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Role of pressure sensors in new water pump design

26 June 2019

Sensata Technologies has published a new white paper that shows how new technology water pumps with pressure sensors are meeting the needs of 21st Century living.

Distributing water on a large scale has been a challenge that the world has tackled for decades. It is a particular challenge in high-rise buildings, and with a trend for designers to build up in urban areas, rather than out, it is a challenge that has become a new focus for design engineers.

The White Paper looks in particular at how ‘old technology’ water pumps that tend to operate at full speed or not at all are being replaced by Variable Speed Pumps (VSP) that use a Variable Frequency Drive (VFD) or Variable Speed Drive (VSD) to continuously optimise the pump speed and power consumption while maintaining constant outlet pressure of the pump.

In such scenarios, pressure sensors are essential. A pressure sensor converts the outlet pressure to an electrical signal which the VFD uses to adjust the pump’s speed and is either included as an integral part of the pump design or mounted externally as part of a total solution. Similarly, in many cases, a high cut-out pressure switch is mounted to prevent the pump from outputting extreme pressure. An additional pressure sensor can also be mounted on the inlet of the pump to monitor efficiency.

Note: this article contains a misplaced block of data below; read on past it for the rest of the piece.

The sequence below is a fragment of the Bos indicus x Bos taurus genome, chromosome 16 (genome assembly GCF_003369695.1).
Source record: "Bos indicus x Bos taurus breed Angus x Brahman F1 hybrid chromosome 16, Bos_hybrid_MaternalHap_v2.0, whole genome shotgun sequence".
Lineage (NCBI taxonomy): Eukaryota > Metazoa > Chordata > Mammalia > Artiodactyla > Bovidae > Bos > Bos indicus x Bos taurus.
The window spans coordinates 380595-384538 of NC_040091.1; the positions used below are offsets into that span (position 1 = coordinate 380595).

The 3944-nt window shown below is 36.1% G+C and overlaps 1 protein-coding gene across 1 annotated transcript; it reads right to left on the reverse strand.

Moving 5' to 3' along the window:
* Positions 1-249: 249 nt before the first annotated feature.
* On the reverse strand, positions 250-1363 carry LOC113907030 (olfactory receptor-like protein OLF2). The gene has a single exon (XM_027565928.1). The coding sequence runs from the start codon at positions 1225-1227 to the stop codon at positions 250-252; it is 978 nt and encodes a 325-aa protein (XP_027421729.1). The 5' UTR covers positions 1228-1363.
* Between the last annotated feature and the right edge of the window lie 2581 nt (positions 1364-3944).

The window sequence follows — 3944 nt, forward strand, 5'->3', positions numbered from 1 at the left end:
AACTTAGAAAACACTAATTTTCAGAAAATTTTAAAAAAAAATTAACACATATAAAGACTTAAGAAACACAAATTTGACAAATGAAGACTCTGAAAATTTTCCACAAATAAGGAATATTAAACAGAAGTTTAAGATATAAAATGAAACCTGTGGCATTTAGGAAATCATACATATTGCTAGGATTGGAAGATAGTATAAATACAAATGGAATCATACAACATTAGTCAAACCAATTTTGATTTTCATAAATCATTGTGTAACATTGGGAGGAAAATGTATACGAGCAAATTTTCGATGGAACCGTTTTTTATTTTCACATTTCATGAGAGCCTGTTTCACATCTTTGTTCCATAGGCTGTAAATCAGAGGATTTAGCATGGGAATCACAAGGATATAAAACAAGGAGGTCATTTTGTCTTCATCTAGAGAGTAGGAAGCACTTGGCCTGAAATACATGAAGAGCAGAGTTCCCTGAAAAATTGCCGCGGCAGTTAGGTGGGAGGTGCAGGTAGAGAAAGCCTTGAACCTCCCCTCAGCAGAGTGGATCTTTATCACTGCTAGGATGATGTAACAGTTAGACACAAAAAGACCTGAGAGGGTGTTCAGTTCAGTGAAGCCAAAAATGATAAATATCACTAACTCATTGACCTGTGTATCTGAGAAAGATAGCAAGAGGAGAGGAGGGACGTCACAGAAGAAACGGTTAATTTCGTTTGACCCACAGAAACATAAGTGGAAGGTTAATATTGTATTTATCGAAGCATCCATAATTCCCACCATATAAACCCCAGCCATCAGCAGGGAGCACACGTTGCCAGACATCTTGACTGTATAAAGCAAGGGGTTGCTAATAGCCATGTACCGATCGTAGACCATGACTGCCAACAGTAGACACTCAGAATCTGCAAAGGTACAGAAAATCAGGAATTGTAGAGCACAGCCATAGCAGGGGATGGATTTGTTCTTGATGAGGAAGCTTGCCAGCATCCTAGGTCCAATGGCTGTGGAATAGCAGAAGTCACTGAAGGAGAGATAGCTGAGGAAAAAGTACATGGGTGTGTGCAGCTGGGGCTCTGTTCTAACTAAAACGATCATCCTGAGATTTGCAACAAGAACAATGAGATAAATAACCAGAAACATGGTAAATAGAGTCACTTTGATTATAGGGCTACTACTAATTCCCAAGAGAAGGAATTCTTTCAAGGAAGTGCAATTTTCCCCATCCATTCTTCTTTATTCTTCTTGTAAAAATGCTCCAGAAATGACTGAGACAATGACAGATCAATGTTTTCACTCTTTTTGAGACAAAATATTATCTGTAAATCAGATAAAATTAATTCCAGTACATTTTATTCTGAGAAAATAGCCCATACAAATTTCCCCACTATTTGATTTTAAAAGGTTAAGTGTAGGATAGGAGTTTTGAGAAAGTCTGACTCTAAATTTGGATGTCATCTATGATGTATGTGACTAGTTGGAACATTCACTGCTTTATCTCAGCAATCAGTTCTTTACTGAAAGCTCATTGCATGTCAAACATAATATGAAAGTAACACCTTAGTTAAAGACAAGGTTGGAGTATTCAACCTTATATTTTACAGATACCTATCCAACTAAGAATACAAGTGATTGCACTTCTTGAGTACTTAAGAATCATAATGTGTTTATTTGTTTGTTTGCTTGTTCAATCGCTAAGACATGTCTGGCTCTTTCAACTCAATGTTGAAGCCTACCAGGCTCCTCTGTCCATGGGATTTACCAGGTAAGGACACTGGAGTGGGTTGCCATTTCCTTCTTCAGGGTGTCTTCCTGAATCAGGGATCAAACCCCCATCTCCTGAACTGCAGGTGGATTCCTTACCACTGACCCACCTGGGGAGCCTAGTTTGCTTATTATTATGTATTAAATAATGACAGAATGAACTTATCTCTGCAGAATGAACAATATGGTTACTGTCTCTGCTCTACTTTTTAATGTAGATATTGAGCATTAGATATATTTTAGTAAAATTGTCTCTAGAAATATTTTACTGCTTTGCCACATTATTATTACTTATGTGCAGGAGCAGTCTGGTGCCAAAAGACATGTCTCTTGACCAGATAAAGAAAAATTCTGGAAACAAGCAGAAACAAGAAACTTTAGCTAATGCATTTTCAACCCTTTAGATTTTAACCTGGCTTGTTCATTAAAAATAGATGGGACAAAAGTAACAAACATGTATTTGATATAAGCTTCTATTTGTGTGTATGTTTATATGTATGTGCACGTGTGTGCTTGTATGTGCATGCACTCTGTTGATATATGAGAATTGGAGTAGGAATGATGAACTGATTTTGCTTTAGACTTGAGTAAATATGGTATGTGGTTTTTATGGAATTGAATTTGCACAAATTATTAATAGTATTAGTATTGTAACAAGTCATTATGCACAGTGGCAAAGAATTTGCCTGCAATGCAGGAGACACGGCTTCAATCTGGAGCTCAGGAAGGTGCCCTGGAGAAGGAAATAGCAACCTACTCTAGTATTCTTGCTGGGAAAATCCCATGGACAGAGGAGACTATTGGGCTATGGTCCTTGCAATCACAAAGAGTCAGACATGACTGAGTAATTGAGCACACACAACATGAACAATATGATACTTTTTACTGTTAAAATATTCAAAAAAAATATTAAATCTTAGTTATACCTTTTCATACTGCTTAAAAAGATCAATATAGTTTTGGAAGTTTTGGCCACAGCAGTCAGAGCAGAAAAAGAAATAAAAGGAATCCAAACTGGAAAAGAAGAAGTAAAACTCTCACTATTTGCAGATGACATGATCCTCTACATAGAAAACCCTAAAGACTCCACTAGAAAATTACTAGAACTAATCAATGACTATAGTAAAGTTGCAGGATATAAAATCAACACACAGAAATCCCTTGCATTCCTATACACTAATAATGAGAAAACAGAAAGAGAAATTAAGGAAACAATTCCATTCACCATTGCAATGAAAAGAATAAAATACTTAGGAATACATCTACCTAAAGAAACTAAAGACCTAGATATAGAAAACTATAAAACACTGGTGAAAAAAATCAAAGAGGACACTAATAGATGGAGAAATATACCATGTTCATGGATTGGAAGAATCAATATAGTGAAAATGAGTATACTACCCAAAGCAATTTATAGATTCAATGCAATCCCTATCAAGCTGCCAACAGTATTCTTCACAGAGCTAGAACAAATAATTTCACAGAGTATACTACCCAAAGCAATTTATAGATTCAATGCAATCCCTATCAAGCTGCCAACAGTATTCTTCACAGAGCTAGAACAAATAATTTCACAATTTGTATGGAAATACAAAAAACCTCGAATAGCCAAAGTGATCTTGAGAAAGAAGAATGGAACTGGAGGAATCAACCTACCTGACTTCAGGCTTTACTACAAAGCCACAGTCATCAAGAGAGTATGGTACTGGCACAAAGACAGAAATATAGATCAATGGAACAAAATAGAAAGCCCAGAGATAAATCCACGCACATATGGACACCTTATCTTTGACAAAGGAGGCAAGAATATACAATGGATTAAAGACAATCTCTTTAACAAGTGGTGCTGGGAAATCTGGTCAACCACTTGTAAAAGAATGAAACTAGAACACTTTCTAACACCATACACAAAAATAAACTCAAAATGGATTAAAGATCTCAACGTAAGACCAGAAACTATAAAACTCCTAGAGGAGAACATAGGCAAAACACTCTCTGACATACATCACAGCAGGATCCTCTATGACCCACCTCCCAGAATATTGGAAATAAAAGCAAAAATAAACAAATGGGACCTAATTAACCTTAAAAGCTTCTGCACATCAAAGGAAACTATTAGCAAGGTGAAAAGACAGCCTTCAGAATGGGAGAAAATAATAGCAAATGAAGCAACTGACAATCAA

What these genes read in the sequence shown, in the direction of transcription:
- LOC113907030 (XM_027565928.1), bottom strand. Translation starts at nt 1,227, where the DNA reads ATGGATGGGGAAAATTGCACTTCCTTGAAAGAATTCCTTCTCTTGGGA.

The benefits of pressure sensors in modern-day Variable Speed Pump design can be categorised into three key areas: efficiency (pumps that utilise VSDs in conjunction with pressure sensors are proven to be up to 30% more efficient than ‘traditional’ technologies); reliability (VSPs often run at lower speeds placing less stress on the pump); and the user experience (the efficiency and reliability of a VSP ultimately translates into an improved customer experience. Even in the more challenging environments, such as high-rise buildings, a constant, reliable water pressure can be maintained).

The White Paper is entitled Improving the Efficiency and Reliability of Water Systems with Variable Speed Pumps and Pressure Sensors and authored to Daniel Mullen, Product Line Manager at Sensata Technologies. 

It can be downloaded from www2.sensata.com/water.


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